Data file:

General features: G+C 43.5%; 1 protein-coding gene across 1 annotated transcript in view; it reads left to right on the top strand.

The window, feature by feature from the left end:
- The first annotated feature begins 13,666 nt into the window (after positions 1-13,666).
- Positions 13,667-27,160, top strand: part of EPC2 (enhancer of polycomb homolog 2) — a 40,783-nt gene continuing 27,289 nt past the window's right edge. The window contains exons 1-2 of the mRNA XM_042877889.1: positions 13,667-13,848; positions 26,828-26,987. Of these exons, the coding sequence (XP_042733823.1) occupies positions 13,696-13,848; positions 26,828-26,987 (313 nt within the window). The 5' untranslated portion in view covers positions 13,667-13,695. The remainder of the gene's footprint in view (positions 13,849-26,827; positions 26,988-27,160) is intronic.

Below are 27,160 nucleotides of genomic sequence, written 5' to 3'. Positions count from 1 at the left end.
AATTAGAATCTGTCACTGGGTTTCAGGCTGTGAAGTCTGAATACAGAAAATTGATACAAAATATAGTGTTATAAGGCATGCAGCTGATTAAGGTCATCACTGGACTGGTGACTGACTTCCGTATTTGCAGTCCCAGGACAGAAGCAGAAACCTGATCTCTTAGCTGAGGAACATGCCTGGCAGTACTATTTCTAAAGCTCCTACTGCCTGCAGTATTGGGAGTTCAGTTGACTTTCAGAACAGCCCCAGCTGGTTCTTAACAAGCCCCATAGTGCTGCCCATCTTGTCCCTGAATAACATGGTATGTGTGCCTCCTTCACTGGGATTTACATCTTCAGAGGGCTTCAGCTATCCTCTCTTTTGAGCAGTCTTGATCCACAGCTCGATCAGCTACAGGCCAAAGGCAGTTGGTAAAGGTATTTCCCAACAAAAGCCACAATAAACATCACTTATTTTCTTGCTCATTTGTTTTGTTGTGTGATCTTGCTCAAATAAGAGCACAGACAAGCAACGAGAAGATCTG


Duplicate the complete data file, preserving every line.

General features: G+C 43.5%; 1 protein-coding gene across 1 annotated transcript in view; it reads left to right on the top strand.

The window, feature by feature from the left end:
- The first annotated feature begins 13,666 nt into the window (after positions 1-13,666).
- Positions 13,667-27,160, top strand: part of EPC2 (enhancer of polycomb homolog 2) — a 40,783-nt gene continuing 27,289 nt past the window's right edge. The window contains exons 1-2 of the mRNA XM_042877889.1: positions 13,667-13,848; positions 26,828-26,987. Of these exons, the coding sequence (XP_042733823.1) occupies positions 13,696-13,848; positions 26,828-26,987 (313 nt within the window). The 5' untranslated portion in view covers positions 13,667-13,695. The remainder of the gene's footprint in view (positions 13,849-26,827; positions 26,988-27,160) is intronic.

Below are 27,160 nucleotides of genomic sequence, written 5' to 3'. Positions count from 1 at the left end.
AATTAGAATCTGTCACTGGGTTTCAGGCTGTGAAGTCTGAATACAGAAAATTGATACAAAATATAGTGTTATAAGGCATGCAGCTGATTAAGGTCATCACTGGACTGGTGACTGACTTCCGTATTTGCAGTCCCAGGACAGAAGCAGAAACCTGATCTCTTAGCTGAGGAACATGCCTGGCAGTACTATTTCTAAAGCTCCTACTGCCTGCAGTATTGGGAGTTCAGTTGACTTTCAGAACAGCCCCAGCTGGTTCTTAACAAGCCCCATAGTGCTGCCCATCTTGTCCCTGAATAACATGGTATGTGTGCCTCCTTCACTGGGATTTACATCTTCAGAGGGCTTCAGCTATCCTCTCTTTTGAGCAGTCTTGATCCACAGCTCGATCAGCTACAGGCCAAAGGCAGTTGGTAAAGGTATTTCCCAACAAAAGCCACAATAAACATCACTTATTTTCTTGCTCATTTGTTTTGTTGTGTGATCTTGCTCAAATAAGAGCACAGACAAGCAACGAGAAGATCTG